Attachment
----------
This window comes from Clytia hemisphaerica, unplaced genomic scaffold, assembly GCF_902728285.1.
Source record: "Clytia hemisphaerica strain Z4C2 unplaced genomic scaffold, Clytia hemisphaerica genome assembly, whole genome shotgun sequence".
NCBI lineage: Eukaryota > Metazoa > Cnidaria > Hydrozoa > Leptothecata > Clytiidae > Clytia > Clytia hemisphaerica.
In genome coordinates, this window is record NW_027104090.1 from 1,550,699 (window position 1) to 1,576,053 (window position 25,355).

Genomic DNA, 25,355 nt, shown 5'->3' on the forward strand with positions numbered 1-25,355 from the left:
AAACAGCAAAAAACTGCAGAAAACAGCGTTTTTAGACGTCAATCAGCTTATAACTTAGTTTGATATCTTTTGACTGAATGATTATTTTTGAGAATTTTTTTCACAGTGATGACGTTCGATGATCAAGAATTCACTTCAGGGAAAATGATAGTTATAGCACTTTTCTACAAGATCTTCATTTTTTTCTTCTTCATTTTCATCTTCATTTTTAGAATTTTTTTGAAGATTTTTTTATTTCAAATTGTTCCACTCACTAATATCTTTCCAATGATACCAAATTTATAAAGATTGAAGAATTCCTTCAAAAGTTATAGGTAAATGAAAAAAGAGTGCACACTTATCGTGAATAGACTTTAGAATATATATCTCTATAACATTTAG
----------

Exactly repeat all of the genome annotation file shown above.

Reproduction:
This window comes from Clytia hemisphaerica, unplaced genomic scaffold, assembly GCF_902728285.1.
Source record: "Clytia hemisphaerica strain Z4C2 unplaced genomic scaffold, Clytia hemisphaerica genome assembly, whole genome shotgun sequence".
NCBI lineage: Eukaryota > Metazoa > Cnidaria > Hydrozoa > Leptothecata > Clytiidae > Clytia > Clytia hemisphaerica.
In genome coordinates, this window is record NW_027104090.1 from 1,550,699 (window position 1) to 1,576,053 (window position 25,355).

Genomic DNA, 25,355 nt, shown 5'->3' on the forward strand with positions numbered 1-25,355 from the left:
AAACAGCAAAAAACTGCAGAAAACAGCGTTTTTAGACGTCAATCAGCTTATAACTTAGTTTGATATCTTTTGACTGAATGATTATTTTTGAGAATTTTTTTCACAGTGATGACGTTCGATGATCAAGAATTCACTTCAGGGAAAATGATAGTTATAGCACTTTTCTACAAGATCTTCATTTTTTTCTTCTTCATTTTCATCTTCATTTTTAGAATTTTTTTGAAGATTTTTTTATTTCAAATTGTTCCACTCACTAATATCTTTCCAATGATACCAAATTTATAAAGATTGAAGAATTCCTTCAAAAGTTATAGGTAAATGAAAAAAGAGTGCACACTTATCGTGAATAGACTTTAGAATATATATCTCTATAACATTTAG